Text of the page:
The Romney/Ryan Republican presidential ticket is betting that Americans will be voting on the economy -- not foreign policy -- when they pick the U.S. president for the next four years on November 6. They may be right, with a sluggish rebound from the Great Recession and less-than-stellar jobs reports dominating the news.
They have some history on their side, as well. As I've written before, George H. W. Bush should have been a shoe-in for reelection in 1992. The year before his approval rating after the Gulf War was near 90%, yet the Bill Clinton campaign effectively changed the game by getting people to focus on the economy. (That campaign also famously gave us the paraphrase of Democratic strategist James Carville's rally cry "It's the economy, stupid!")
But They May Be Wrong
In April 2012 the Pew Research Center released data that shows Americans are still concerned about foreign policy. Of those polled, 52% thought foreign policy issues were "very important," and another 38% said they were "somewhat important." Some 6% said foreign policy was "not too important;" 2% said "not at all important;" and 2% either didn't know or didn't answer. That's 90% above the bar!
In a June 2012 follow-up question, Pew researchers asked which candidate, Romney or Obama, did they think was best suited to make "wise decisions" about foreign policy matters. Of the respondents polled, 48% chose Obama, 40% picked Romney, 4% said neither, and 8% didn't know. Again, the numbers didn't run Romney's way.
In July 2012, a New York Times/CBS News poll dramatically backed up those findings. Asked whether how much a variety of issues would figure in their vote, 75% said "terrorism and national security" were extremely or very important, and 63% said "foreign policy" was extremely or very important. In both of those categories, respondents had more confidence in Obama to handle foreign policy issues than Romney.
That confidence no doubt stems from Obama's successful imperative to kill Osama Bin Laden, his decimation of Al Qaeda leadership, his backing of NATO operations to bring down Muammar Qaddafi in Libya (something even Ronald Reagan never achieved), his ending of the Iraq War, and his soon-to-be-ended Afghan war.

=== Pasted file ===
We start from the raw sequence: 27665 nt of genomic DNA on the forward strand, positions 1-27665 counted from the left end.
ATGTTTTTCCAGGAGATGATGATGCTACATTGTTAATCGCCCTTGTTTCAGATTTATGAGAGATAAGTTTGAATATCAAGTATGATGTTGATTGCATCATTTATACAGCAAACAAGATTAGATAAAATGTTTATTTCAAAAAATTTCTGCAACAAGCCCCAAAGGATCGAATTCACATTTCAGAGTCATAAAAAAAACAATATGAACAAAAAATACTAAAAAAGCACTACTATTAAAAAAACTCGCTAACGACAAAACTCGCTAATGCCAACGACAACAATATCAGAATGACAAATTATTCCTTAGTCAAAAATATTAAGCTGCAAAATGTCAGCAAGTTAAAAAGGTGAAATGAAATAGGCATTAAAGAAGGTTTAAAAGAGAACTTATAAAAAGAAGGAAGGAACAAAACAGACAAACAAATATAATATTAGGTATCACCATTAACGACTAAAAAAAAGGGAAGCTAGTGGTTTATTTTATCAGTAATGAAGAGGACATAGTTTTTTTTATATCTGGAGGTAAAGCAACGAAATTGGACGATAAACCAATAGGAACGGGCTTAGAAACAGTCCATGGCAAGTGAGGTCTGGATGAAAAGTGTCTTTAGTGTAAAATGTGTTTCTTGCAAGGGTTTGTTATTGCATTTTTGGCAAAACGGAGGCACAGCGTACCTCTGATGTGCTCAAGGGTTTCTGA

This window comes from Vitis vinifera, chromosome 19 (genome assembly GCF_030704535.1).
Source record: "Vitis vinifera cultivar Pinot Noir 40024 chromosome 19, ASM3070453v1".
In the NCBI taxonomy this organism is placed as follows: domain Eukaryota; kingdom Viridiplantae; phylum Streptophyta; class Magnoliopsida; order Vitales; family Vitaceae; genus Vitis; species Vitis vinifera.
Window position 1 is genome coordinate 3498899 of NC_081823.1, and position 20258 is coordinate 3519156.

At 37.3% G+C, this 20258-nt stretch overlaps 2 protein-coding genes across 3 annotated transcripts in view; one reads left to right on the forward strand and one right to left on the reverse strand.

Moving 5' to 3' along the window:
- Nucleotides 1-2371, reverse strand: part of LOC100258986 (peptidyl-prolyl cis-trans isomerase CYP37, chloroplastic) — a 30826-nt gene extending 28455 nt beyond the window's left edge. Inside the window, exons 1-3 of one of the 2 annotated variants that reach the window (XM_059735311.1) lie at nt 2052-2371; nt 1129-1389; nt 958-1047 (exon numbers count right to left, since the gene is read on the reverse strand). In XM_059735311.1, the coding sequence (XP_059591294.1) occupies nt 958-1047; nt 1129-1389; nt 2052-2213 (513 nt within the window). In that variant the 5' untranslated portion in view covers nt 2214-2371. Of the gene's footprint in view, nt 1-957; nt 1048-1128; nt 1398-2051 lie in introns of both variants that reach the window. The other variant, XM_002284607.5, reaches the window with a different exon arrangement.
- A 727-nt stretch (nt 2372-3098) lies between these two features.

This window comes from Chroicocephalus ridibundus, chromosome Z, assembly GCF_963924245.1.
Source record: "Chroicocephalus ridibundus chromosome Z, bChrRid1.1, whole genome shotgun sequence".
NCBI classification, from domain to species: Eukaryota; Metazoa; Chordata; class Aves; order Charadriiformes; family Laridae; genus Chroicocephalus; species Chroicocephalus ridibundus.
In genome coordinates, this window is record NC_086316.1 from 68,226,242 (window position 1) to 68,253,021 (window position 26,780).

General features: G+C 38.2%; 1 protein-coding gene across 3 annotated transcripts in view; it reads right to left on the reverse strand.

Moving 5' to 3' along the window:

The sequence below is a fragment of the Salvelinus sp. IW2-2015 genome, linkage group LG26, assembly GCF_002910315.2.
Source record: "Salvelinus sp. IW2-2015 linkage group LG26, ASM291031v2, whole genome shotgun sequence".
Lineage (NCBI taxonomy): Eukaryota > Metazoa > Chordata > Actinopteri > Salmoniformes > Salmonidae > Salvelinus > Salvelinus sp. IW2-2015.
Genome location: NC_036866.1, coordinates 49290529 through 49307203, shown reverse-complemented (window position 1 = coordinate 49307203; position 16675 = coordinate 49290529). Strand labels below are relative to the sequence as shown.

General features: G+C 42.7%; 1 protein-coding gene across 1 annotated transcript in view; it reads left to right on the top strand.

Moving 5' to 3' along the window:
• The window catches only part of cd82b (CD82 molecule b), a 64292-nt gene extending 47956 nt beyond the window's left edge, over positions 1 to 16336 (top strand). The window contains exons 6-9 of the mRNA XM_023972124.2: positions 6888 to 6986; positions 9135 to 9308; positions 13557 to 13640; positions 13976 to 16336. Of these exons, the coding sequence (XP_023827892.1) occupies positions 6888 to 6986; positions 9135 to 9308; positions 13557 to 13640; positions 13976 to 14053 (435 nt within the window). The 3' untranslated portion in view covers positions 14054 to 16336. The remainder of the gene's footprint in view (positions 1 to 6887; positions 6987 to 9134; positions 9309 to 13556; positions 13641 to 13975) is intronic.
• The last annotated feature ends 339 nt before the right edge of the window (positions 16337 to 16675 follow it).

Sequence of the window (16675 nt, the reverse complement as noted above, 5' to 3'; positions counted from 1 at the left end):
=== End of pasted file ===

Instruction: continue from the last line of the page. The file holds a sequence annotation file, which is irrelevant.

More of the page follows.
Issues Matter -- Economy or Not
Several foreign policy issues will probably still be hanging over U.S. policy makers after the election, regardless of who wins. Those include:
- Continued violence in the Syrian civil war.
- France's concession that it is ready to back a NATO-in-Libya type no-fly zone in Syria (a move tantamount to war).
- The scheduled pullout of U.S and coalition troops from Afghanistan.
- Uncertainties over North Korea.
- Continued Iranian progress toward nuclear weaponry.
One has to look back only to the 1930s to find Americans veering the same way in an election year. In 1932, voters ousted President Herbert Hoover -- at first unwilling, then ineffective at countering the Depression -- in favor of Franklin D. Roosevelt. They cared only about getting the U.S. economy and their lives back on track. In fact, the public mandate for FDR as far as foreign policy went was "isolationism."
All the while, foreign events were building toward war. Hitler was about to become chancellor of Germany, and Japan has already taken Manchuria from China. As it turned out, FDR was as adept at foreign policy as he was the economic crisis.
Of course, another world war is not on the horizon. And certainly, respondents in the poll ranked the economy, unemployment, and taxes as extremely or very important, and they gave Romney an edge in the confidence vote there. Nevertheless, the poll -- and world events -- indicate that 2012, like all those that have come before, is not a one-issue campaign.